The online answer to publishing industry tyranny

Academic research stands much to gain from open digital access

By Janaki Srinivasan
Published: Saturday 02 June 2012

Janaki SrinivasanIn mid-February this year, a new disease gripped me and many like me. We kept clicking on and refreshing a much used web link; pored over chat rooms, blogs and social networking sites sharing symptoms, discussing cures and hoping for a miracle. had gone dead. Funerals tend to bring together people hitherto unknown to each other, and a large community discovered itself in this grief. The deceased site, earlier known as Gigapedia, with a formidable collection of books for free download, was indisputably the most important place on the virtual earth for students, researchers and academics worldwide. Concerted joint action by 17 leading international publishers had finally succeeded in shutting it down.

As a regular user of, I both accessed books and later uploaded material. As the arguments for and against Internet-facilitated piracy of books, music and movies are well rehearsed, I do not want to repeat them. Rather, I start with the understanding that the advantages of open digital access are immense for academic research. Royalties from academic publishing contribute to just a small share of the income of authors, and even this comes mainly from a certain genre of textbooks. Authors have much to gain from wider availability of their work on such platforms, and hard copies will continue to find buyers. I did not stop buying books I could afford even when their downloadable copies were available.

Institutional library access has been the only source for academic material and in much of the non-western world, institutional infrastructure is woefully inadequate in meeting demand. The irony of the matter is that the digital format enables solutions for many of the issues and bottlenecks of academic publishing like the time lag between hardcover and paperback editions, economic non-viability of publishing out-of-print books or bringing out regional editions. E-books ought to have been priced much lower, given the nature of the product, yet the publishing industry has not done so. E-book readers, on the other hand, trap users into a web of monopoly controls. In such a scenario, free downloading will flourish and indeed other book hosting sites emerged soon after was forced shut.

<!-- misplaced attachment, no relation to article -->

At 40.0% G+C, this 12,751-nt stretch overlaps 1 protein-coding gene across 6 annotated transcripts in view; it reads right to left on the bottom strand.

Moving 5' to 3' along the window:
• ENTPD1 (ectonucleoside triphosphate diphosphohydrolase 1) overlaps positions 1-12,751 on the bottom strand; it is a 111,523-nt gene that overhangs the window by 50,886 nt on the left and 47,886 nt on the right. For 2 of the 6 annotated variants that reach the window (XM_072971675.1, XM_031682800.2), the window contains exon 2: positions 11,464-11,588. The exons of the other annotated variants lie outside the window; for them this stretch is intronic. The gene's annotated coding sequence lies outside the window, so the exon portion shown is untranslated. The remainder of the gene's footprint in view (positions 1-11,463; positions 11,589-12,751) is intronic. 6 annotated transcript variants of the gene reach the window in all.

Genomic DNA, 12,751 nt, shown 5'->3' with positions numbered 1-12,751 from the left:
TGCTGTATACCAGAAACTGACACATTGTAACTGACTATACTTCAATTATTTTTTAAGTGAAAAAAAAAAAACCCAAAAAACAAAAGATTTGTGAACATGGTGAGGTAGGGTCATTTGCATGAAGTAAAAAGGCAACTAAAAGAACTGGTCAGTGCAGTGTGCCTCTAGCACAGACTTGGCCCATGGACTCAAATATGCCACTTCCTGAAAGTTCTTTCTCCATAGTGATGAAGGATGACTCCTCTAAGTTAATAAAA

The experience was valuable for another reason. It allowed for the creation of a library, more expansive and diverse than what the best of libraries could ever hope for. Social science researchers, for instance, work with a range of sources, including booklets, occasional papers, policy recommendations and propaganda and advocacy material brought out by a large number of groups--NGOs, think-tanks, aid agencies, and social movements. Much of this is available in a digital format, but circulates only among small circles or is scattered all over the web. An open, online, participant library allows such sources to exist alongside conventional material and enriches research. contributors took care to increase visibility of books through keywords, synopses and other details. Likewise, digitisation of archives, now undertaken by most archives, must be accompanied by open access as it frees up research grants and is also important because knowledge building is a popular and collective exercise 
To this end, tremors have already been felt in a formidable bastion of exclusivity in academic publishing. With Harvard University announcing that it was finding it difficult to foot the bill of journals and scientists beginning a boycott of publishing cartels, the most keenly watched battle in the coming years would be over journal publications. All the academic tasks in journals are undertaken for free, as part of the professional duties of a researcher. Unlike books, there are no royalties involved. Yet, the cost of journals brought out by the big publishing houses are prohibitive, both for digital versions and hard copies. Further, with digital versions, publishing houses actually make super-profits because here, we pay for limited usage. Unlike hard copies, digital versions are not available once subscriptions have lapsed. Many journals do not even permit whole issue downloads. It is time for academics worldwide to think in terms of affordable journals and other ways to take back research from the clutches of the publishing industry (despite the commendable work done by jstor and other archives of back issues of journals, these also need price rationalisation).
Unfortunately, the post 6th Pay Commission rules, applicable to university-based research in India for assessing the quality of research, makes the task all the more difficult by unthinkingly celebrating "international" journals and publishing houses. This is a challenge Indian academia has to take on.

Janaki Srinivasan is an assistant professor at the Department of Political Science in Panjab University


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